A Guide for Building Angular SPA with ASP.NET Core 5 Web API

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These days, it is a common trend to build a single page application (SPA) using a modern front-end web framework such as Angular, React, Vue, etc., and a server-side backend Web API. In this tutorial, I will walk you through a complete example of creating a single page application using Angular that will connect a server-side ASP.NET Core 5 Web API to fetch data from a SQL Server database using Entity Framework Core (Code First). At the end of this tutorial, you will be able to display some useful stats related to football players.

What is a Single Page Application (SPA)

A single page application (SPA) is a type of web application that doesn’t load entire new pages from the server in an old and traditional way but instead loads data and contents from the server dynamically. SPA loads all necessary HTML, JavaScript, and CSS with a single page load, and the remaining resources are loaded dynamically usually from a backend Web API, and added to the page on different user actions. This technique results in an improved user experience because the user stays on the same page and control is never transferred to another page. Some popular examples of SPAs are Gmail, Facebook, Google Maps, Twitter, Pinterest, etc. There are many front-end frameworks to build SPAs and the most popular ones are React by Facebook and Angular by Google. Angular is the go-to option for developers who want to develop cross-platform, efficient, and sophisticated single-page apps using HTML, CSS, and TypeScript.

Single Page Application (SPA)

Creating Angular SPA in Visual Studio 2019

Open Visual Studio 2019 and create a standard ASP.NET Core Web Application project. Make sure ASP.NET Core 5.0 version is selected and you are choosing ASP.NET Core with Angular template as shown in the following screenshot.

Create Angular Project in ASP.NET Core 5

The above project template will generate a standard ASP.NET Core Web Application and a folder called ClientApp that contains the Angular client-side application.

Angular Application Root Folder ClientApp in Visual Studio 2019

You will also notice that a default Web API controller named WeatherForecastController is also created for us in the Controllers folder that simply returns a list of WeatherForecast objects that contains some random forecast information.

[ApiController]
[Route("[controller]")]
public class WeatherForecastController : ControllerBase
{
    private static readonly string[] Summaries = new[]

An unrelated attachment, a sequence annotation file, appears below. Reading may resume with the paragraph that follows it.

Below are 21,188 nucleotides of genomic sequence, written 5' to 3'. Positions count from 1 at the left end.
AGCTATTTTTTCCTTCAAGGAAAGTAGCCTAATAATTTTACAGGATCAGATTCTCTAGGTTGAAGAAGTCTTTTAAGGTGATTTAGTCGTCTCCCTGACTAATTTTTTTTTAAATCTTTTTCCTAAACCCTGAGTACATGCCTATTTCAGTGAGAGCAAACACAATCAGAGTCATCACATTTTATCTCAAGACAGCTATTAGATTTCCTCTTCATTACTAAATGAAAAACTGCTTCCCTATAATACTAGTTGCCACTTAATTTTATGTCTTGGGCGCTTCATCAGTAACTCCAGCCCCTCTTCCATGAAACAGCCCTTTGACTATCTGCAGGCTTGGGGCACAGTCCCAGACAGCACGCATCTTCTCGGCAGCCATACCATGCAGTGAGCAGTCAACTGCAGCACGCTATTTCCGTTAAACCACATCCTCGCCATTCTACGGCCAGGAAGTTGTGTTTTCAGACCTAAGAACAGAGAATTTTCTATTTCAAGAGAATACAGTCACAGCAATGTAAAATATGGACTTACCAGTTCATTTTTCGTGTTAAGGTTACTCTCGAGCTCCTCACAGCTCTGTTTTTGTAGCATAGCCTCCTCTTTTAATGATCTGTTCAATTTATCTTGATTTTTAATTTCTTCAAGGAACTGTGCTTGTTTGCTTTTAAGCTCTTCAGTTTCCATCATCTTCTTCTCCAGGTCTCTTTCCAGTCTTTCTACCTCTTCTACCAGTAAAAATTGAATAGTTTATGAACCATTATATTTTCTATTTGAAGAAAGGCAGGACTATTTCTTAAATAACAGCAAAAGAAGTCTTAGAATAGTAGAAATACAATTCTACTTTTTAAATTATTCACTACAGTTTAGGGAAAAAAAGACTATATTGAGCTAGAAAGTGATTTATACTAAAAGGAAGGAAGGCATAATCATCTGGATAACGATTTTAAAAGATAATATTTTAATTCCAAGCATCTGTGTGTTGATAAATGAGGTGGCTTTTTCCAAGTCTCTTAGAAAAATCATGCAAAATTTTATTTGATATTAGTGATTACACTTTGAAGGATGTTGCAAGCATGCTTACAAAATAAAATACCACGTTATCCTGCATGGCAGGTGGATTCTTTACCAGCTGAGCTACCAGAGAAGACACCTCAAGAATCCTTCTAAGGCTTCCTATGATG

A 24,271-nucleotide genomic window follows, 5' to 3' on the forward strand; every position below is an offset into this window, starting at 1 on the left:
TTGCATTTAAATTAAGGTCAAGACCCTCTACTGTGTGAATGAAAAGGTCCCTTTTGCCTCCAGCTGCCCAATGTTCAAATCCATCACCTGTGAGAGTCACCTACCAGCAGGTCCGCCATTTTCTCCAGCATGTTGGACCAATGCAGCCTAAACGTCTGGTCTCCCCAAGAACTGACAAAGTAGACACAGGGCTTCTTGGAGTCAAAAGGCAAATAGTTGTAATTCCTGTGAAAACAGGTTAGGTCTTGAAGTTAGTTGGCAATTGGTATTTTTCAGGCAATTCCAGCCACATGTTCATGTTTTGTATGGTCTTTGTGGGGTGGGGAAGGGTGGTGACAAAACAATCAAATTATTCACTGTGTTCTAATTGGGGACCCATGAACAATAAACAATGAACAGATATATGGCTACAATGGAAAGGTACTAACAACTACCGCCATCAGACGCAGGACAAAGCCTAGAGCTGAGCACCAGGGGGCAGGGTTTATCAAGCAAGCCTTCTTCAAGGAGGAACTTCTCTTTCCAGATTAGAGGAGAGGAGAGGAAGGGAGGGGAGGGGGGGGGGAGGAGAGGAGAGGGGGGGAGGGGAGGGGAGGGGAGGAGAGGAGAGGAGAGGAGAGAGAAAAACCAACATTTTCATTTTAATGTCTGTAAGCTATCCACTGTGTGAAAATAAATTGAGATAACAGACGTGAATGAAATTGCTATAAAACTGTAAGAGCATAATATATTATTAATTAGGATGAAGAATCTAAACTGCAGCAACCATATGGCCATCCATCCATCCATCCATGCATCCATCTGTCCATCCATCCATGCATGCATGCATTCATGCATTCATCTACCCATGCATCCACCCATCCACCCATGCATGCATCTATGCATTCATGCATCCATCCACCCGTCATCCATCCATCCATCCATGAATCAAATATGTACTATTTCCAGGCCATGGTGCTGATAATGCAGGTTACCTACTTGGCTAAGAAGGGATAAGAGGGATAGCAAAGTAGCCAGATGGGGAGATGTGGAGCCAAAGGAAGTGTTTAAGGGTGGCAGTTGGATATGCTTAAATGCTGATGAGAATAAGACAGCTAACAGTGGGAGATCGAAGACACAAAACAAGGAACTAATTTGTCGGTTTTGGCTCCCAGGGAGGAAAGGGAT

{
        "Freezing", "Bracing", "Chilly", "Cool", "Mild", "Warm", "Balmy", "Hot", "Sweltering", "Scorching"
    };

    [HttpGet]
    public IEnumerable<WeatherForecast> Get()
    {
        var rng = new Random();
        return Enumerable.Range(1, 5).Select(index => new WeatherForecast
        {
            Date = DateTime.Now.AddDays(index),
            TemperatureC = rng.Next(-20, 55),
            Summary = Summaries[rng.Next(Summaries.Length)]
        }).ToArray();
    }
}

Before we start our implementation, the first thing we need to make sure is that we can run our Angular App in the browser and the app can load weather forecast information on the page. To do this, you need to install Angular CLI and need to run some commands.

Right-click on the ClientApp folder and choose the Open in Terminal command from the context menu.

Developer Powershell Window in Visual Studio 2019

Visual Studio will open the Developer PowerShell window that can be used to run basic npm package manager commands. Let’s install the Angular CLI with the following command.

npm install -g @angular/cli
Install Angular CLI using Developer Powershell in Visual Studio 2019

Next, run the following command that will serve the Angular SPA in the browser.

npm run ng serve
Run Angular App from Developer Powershell

Press F5 to start debugging and now you should be able to see the Angular SPA app opening in the browser. The default Angular App has three pages Home, Counter, and Fetch data. You can click the links shown on the navigation bar to navigate to these pages and notice that when you are navigating from one page to another page, there is no full page load from the server and the app is loading pages very quickly without a full postback to the server. Open the Fetch data page and you will notice that this page is calling the back end ASP.NET Core Web API and displaying weather information.

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ASP.NET Core Angular SPA running in Browser

So far, we haven’t written a single line of code and we are just running the default Angular SPA app created by Visual Studio. It is now time to implement our custom feature in this application. I will create a new page that will display the following information about some Football players.